I make complex, layered, painterly, and image-driven work that draws on a number of distinct cultural disciplines. These disciplines include the development of the computer, the history of the landscape, and the realm of science fiction. Each painting acts as a unique intersection of these fields. This broad approach allows me the room to inter-relate images, materials, and techniques in unforeseen combinations. Combinations that can refer to history or be wholly invented.
This body of work I have titled “Processor”.
For my methodology, I use as a loose guide the manufacturing process of the computer CPU. The process of creating the CPU, (known as the most complicated and exacting manufacturing process in the world), starts with a pure silicon wafer and through hundreds of transforming and layered steps turns that inert material into the machine core of every computer, pad, and mobile phone. This planar process has many direct and indirect relationships to the techniques of printmaking. My initial introduction to art was in printmaking 40 years ago and I am very attracted to the strategies and techniques of printmaking and CPU production.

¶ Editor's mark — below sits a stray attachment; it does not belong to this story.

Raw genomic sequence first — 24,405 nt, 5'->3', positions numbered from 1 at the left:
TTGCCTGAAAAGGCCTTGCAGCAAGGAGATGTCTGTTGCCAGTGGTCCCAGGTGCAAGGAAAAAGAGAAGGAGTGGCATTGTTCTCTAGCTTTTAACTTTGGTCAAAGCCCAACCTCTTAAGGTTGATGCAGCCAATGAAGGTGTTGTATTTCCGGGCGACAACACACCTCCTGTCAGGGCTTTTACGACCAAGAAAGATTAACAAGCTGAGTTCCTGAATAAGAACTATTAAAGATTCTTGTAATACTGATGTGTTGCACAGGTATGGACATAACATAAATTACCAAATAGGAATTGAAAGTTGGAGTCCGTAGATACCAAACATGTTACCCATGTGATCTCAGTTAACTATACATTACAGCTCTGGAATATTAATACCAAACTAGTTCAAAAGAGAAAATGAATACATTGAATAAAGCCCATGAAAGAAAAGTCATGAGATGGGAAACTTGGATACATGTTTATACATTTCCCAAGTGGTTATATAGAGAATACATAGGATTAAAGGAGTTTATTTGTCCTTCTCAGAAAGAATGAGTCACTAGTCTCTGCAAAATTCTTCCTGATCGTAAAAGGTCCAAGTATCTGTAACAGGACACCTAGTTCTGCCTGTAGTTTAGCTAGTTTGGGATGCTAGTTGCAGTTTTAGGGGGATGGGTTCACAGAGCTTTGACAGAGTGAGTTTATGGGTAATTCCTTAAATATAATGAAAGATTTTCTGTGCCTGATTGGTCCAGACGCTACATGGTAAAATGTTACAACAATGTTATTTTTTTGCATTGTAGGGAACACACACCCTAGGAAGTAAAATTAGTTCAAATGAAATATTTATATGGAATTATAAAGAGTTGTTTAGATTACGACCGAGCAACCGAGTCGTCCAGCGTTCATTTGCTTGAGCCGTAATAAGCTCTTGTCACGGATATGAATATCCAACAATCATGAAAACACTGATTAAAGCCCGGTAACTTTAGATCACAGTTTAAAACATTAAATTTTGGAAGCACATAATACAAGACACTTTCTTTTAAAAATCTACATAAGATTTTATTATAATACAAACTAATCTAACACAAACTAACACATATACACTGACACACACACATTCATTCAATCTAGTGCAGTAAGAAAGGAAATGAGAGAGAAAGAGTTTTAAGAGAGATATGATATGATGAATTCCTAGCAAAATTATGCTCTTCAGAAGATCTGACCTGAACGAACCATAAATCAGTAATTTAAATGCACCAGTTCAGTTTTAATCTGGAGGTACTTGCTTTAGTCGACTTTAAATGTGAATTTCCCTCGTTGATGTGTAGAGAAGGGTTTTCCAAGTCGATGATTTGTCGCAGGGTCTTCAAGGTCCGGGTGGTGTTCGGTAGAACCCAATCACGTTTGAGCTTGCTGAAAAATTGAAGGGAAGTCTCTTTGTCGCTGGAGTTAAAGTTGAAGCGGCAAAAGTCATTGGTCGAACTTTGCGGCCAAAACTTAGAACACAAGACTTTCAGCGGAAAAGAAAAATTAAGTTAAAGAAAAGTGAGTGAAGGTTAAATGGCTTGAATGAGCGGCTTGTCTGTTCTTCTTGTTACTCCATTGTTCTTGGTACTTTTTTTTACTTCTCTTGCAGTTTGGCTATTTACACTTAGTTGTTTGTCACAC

The “Processor” works to date have used mirrored plexiglass as the support. I begin by sandblasting and etching a pattern into the surface. I continue by printing a CPU diagram on the sheet, dripping, doping, and painting a historically based landscape on it in black acrylic lacquer. In many steps involving both sides of the plexiglass sheet I add and remove material. I often reach a state of chaos and impasse in even the smallest works. From there I find the pulse of work, its title, and its resolution.
The shimmering environment created in the paintings has a dystopian feel. In a sense, these are history paintings, but history paintings of the future and the past. I would like the viewer to move through the paintings and objects, discovering, connecting, or inventing their own experiences.